What Breastfeeding Mothers Think of Your Stares

Breasts -- they are awesome, the majority of people have them, and they provide lunch for babies.

So why are we as a society still so awkward about them?

Women are put in the impossible position of being told that it is extremely important to breastfeed, while simultaneously getting the message that no one wants to see women do it -- in public or at work. And a lack of support for breastfeeding has very real consequences, for mothers and babies. Doctors recommend that babies are exclusively breastfed for the first six months of life (and that breastfeeding continue through the first year), but employers are only required to give mothers 12 weeks of parental leave. That requires working mothers to pump breast milk for at least three months on the job (and many choose to breastfeed for at least the first year to give their children optimal health benefits). Unfortunately, many employers do not provide working mothers the support they need to give their babies the best nutrition.

Nicole Trunfio for Elle

What The Law Requires.

Since the advent of the Affordable Care Act (aka Obamacare) in 2010, employers (with at least 50 employees) are now required to provide nursing mothers with a sanitary space to pump (it must have a door and cannot be a bathroom) and a (unpaid) pumping break. It is not required, but many employers also choose to provide a refrigerator where mothers can store their milk .

Why are bathrooms not a suitable place to pump breast milk? Think of it this way: pumping breast milk is basically meal prep. Would you want to prepare your kid's dinner in the bathroom at work? It's also inconvenient for other employees who need to use the facilities. Typically, mothers will need to breastfeed three times a day for about 20 minutes each time. It isn't practical to occupy a restroom for that long. What's worse, if mothers don't breastfeed that often, their supply could decrease.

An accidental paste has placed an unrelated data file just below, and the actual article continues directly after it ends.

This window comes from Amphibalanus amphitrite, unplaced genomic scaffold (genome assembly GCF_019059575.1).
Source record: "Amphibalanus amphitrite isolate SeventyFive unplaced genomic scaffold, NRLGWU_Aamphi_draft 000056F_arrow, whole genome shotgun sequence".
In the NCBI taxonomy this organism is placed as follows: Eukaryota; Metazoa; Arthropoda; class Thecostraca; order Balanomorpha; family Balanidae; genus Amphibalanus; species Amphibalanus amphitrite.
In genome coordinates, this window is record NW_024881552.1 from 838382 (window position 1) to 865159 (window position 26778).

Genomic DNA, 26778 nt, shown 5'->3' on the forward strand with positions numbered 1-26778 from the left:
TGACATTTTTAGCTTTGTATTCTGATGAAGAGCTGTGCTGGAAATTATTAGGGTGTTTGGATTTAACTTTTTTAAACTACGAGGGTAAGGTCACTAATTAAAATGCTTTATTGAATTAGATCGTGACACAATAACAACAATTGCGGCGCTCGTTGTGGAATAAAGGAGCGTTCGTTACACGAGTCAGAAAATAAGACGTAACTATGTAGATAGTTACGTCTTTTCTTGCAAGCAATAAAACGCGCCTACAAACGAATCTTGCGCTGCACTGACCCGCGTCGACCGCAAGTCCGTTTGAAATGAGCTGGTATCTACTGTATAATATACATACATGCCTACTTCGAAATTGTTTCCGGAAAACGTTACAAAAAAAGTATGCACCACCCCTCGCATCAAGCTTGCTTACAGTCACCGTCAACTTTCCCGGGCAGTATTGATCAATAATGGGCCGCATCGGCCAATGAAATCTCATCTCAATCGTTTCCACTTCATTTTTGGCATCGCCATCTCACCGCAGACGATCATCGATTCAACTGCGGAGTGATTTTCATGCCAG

Unfortunately, many employers either do not know about these laws or choose not to comply with them. Further, there is currently no penalty written into law, so employers who choose not to comply will only be punished if their employees sue. Many employees choose not to sue, whether it's because of the unwanted hassle, expense, or simply because they do not know their rights. In Utah, they found that 20 percent of women stopped breastfeeding because they couldn't do it at school or work. 

"...the State has a compelling interest in supporting women who choose to breastfeed. The American Academy of Pediatrics recommends that infants are breastfed for the first 12 months of life. Research shows that breast milk helps babies fight diseases such as asthma, obesity, diabetes, bacterial infections, respiratory illnesses, and childhood leukemia. Breastfeeding offers many health benefits for mothers, as well, providing maternal protection from breast cancer, ovarian cancer, osteoporosis, and type 2 diabetes." -Salt Lake Tribune

Given that doctors have found breast milk to be the best and healthiest nutrition for babies, breastfeeding support for working moms is a public health and nutrition problem that affects everyone, as well as an issue of gender equality in the workplace.

Cultural Attitudes Towards Breastfeeding Make Life Difficult for Mothers.

A waitress in North Carolina was let go recently because her employer did not want to provide breastfeeding accommodations for her. She was told that it was "indecent" for male employers to walk in on her pumping. Yes, the woman feeding her child was the indecent one... not the men who couldn't stop themselves from repeatedly walking in on her. The restaurant says that she was taken off the schedule because they could not accommodate the time she spent off the floor pumping.  A retail worker in Indiana had a similar experience when her employer offered only a restroom for her to pump and then fired her when she refused to use it.